Just as we should humanize our students, we need to humanize our team. Know what their goals are, what is important to them, their children’s names, if they have ailing parents. Checking in with your team builds authentic relationships with the people whom you spend most of your waking hours!

 

Build Habits

Leadership can be a euphemism for a long list of responsibilities to stakeholders. How do you deal with this long list? Over the last decade, I’ve coached principals to create habits that give themselves and their team structure and stability. As a school principal, I implemented a 15-minute morning huddle with our teacher leaders, the literacy specialist, and our office manager.  Each morning we gathered, always standing in the main doorway of the school about an hour before the students arrived. I began the daily huddle with an affirmation, noted the important objectives and events for the day, took time to acknowledge and build relationships with the team or an individual member, and asked for any feedback I needed to support the broader team over the course of the day. This habit kept each of us clear in communication, normed in our collective responsibility, and reminded us of our shared purpose.

 

Calendar Everything

Habits are important, as they will support you in meeting your commitments to yourself, your personal relationships, and your team. How do you do this? “Don’t prioritize your schedule but schedule your priorities” (Treadwell, 2018). As all great teachers do, backward map your priorities and commitments and then calendar everything. As a resilient leader, you have to define your commitments to yourself, your family, and your team.

If I set a goal to work out three times a week, I calendar it. Four date nights a month with my husband, I calendar it. I want to honor my commitments to support and coach my leadership team, I calendar weekly check-ins. Once a commitment or deliverable is calendared, I then stick to the commitment so I don’t miss deliverables or expectations in my personal or professional life.  For calendaring to work, I realize I have to set limits and realistic expectations for myself and ask others for help if I find I have overextended myself. When folks can count on you, you grow your relationships exponentially – professionally and personally.

 

Share

As a young principal, I thought I had to know it all when indeed I did not. As I matured in my leadership, I learned that folks felt valued and appreciated when I shared the spotlight and the role of being a leader. When our school was recognized and honored for our accomplishments in closing the achievement gap, I sent our instructional coach and literacy specialist to receive the honor; after all, they were the folks leading the charge with our team each day to ensure every one of our scholars were meeting or exceeding growth in reading. My job as a leader was not to necessarily know how to close the gap, rather it was to state the goal, determine who was best to lead the effort, clear the path to accomplish the goal, and then celebrate the milestones and accomplishments. Sharing also supports your relationship building. When you entrust folks with priorities, spend time coaching them, and celebrate their successes, professional relationships thrive. For resilient leaders, sharing responsibility and the spotlight is key to staying sane.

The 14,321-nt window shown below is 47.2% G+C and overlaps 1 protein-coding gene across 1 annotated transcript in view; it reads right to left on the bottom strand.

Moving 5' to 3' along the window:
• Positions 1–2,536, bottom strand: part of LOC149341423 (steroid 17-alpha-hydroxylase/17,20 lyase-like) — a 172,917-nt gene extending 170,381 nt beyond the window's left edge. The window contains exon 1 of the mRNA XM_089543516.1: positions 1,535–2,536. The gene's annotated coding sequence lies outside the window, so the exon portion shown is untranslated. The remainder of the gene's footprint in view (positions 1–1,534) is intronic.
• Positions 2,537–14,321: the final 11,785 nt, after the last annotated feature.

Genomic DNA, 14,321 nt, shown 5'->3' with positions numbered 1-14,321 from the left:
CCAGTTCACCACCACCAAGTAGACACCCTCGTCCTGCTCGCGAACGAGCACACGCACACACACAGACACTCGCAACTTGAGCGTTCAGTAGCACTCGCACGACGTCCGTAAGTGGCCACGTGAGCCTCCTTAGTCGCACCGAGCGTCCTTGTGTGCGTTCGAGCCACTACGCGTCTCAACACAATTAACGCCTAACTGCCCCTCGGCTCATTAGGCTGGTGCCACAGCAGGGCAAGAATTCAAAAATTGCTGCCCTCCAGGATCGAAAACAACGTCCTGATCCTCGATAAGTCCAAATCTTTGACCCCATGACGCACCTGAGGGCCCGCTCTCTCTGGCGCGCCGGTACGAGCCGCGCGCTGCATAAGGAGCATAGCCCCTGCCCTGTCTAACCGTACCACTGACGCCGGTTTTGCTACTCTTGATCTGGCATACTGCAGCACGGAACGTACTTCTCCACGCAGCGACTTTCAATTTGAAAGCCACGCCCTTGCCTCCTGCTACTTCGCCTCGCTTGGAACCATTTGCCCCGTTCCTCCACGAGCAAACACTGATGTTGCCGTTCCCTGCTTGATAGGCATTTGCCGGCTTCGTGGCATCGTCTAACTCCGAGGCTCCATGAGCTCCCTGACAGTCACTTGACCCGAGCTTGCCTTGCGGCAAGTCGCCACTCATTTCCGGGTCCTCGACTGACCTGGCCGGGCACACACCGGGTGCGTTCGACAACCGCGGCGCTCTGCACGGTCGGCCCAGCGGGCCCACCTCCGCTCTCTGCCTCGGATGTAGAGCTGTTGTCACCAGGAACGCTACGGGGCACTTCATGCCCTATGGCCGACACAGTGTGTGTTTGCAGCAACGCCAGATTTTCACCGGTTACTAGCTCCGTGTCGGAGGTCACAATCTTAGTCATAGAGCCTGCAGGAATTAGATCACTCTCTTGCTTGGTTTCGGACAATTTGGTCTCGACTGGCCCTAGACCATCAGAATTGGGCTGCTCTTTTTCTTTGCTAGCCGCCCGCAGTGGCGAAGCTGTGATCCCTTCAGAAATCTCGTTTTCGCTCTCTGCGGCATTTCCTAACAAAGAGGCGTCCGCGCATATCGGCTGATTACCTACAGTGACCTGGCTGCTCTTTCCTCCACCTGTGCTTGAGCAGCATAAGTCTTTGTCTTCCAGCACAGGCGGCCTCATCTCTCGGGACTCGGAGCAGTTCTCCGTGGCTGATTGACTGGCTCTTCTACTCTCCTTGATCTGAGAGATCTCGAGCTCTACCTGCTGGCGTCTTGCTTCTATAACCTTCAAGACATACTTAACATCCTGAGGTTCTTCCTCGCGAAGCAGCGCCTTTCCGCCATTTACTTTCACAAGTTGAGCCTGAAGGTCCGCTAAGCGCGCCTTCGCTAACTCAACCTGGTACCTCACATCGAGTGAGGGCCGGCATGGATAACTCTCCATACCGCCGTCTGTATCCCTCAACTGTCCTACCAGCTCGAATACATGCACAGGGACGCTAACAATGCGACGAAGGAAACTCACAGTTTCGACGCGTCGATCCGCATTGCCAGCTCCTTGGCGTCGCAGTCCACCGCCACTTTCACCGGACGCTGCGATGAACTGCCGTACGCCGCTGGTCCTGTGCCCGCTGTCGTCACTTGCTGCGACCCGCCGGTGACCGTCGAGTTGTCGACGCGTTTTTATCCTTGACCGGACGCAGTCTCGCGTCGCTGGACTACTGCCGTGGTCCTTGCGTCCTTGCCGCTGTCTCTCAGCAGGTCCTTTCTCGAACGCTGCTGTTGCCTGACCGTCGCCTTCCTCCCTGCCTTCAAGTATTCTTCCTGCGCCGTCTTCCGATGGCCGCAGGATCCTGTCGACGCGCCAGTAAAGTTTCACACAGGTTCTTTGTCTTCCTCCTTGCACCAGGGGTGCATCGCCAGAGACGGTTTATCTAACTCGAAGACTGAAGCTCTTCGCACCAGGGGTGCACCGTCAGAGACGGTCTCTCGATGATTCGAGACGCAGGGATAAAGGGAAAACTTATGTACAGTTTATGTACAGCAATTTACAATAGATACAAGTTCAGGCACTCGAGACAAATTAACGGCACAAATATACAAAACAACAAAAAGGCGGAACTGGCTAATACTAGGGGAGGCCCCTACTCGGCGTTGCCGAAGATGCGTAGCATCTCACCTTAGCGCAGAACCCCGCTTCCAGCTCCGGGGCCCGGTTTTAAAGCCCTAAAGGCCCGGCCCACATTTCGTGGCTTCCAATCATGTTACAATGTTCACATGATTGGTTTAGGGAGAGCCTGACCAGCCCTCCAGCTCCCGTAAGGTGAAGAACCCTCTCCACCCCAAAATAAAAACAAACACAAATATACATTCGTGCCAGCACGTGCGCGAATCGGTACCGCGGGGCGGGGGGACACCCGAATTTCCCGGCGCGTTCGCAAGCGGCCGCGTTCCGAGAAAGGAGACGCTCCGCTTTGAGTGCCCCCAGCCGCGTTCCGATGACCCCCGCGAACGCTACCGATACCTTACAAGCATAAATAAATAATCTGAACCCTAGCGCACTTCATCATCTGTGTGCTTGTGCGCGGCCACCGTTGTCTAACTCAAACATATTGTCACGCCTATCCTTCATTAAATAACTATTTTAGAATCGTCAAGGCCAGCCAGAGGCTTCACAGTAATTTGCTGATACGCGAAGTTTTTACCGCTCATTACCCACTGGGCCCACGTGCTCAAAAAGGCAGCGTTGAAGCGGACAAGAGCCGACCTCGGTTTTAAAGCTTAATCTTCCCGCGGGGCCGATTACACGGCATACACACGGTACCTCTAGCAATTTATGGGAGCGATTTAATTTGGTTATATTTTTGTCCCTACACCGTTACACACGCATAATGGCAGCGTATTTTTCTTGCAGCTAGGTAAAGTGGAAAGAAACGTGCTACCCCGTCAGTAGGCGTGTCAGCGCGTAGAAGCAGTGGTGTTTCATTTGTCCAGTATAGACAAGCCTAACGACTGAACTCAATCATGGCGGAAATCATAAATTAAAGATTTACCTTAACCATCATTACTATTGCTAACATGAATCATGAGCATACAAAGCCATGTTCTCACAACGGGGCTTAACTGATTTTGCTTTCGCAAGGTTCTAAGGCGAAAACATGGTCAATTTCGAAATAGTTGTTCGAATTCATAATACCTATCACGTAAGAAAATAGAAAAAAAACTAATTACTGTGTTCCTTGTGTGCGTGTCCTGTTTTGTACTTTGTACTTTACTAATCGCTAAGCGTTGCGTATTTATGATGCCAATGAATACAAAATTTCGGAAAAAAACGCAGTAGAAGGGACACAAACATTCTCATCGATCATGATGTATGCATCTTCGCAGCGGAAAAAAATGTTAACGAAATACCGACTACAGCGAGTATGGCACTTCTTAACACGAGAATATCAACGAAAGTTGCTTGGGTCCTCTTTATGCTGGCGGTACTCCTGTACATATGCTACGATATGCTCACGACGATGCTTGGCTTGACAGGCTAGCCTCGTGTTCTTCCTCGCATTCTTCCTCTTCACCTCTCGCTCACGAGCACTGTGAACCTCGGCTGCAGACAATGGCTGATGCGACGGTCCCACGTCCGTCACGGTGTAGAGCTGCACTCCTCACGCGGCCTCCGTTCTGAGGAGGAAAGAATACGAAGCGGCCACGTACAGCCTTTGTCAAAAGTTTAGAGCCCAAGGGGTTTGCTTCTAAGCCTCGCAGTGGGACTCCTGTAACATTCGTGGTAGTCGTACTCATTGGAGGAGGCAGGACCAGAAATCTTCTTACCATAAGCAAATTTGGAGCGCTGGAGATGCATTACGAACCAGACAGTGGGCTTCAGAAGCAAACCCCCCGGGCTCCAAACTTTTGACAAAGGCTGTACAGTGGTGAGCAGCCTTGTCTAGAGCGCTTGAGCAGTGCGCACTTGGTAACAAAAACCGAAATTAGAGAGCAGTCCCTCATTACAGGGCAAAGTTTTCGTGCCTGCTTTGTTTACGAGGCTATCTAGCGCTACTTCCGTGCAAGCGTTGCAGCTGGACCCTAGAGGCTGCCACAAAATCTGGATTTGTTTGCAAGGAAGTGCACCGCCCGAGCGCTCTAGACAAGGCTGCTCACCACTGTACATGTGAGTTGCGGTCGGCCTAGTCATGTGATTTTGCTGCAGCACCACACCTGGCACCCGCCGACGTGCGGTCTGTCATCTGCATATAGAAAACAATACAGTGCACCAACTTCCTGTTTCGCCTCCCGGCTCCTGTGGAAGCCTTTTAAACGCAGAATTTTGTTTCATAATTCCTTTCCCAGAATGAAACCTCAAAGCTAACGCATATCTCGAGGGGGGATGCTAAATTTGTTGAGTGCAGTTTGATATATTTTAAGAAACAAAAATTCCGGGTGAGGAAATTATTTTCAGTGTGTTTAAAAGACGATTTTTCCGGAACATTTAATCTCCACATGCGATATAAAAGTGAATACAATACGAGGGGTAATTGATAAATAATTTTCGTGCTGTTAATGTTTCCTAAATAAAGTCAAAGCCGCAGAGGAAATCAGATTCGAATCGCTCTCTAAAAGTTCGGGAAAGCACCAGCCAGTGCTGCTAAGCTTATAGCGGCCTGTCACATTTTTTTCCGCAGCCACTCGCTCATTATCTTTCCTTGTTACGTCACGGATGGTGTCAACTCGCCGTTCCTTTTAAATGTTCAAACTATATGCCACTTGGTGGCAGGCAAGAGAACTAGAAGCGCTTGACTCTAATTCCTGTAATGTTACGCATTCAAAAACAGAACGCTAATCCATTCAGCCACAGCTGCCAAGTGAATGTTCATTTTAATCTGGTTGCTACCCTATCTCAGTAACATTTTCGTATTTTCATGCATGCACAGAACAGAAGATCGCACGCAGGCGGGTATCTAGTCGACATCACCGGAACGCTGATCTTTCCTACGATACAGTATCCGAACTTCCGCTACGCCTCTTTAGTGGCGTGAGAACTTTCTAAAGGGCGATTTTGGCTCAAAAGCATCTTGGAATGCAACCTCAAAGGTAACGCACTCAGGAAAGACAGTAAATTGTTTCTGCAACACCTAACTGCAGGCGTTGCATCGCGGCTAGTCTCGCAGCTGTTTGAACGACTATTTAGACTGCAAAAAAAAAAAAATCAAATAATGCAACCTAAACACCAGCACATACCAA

Resilient leaders aren’t born, they are made. Through strong relationships, supportive structures, and celebrating others, your ability to grow and change with the needs of your community will become easier – and the goals you have for your students will be well within reach.

 

References:

Klei Borrero, K., Ed.D. (2016, July 25). Leaders…Create a Revolution [Web log post]. Retrieved March 01, 2019, from https://www.ct3education.com/2016/07/25/leaders-create-revolution/.

Klei Borrero, K., Ed.D. (2018). Every Student, Every Day: A No-Nonsense Nurturer® Approach to Reaching All Learners. Bloomington, IN: Solution Tree.

Sprankles, W. T., III. (2018, March). How leadership creates a crucial culture of coaching. Leadership, 47(4), 34-35. Retrieved March 1, 2019, from https://view.joomag.com/leadership-magazine-march-april-2018-v47-no-4/0749224001519327339/p34?short.

Treadwell, J., Ph.D. (2018, March 22). Improving Teacher Experience. ASCD Express, 13, 14. Retrieved March 1, 2019, from http://www.ascd.org/ascd-express/vol13/1314-treadwell.aspx.

 

By Kristyn Klei Borrero, Ed.D.
CEO and Co-Founder of CT3

Click here to read more about Kristyn’s background as an educator, and here to read her post on 10 behaviors of transformational school leadership.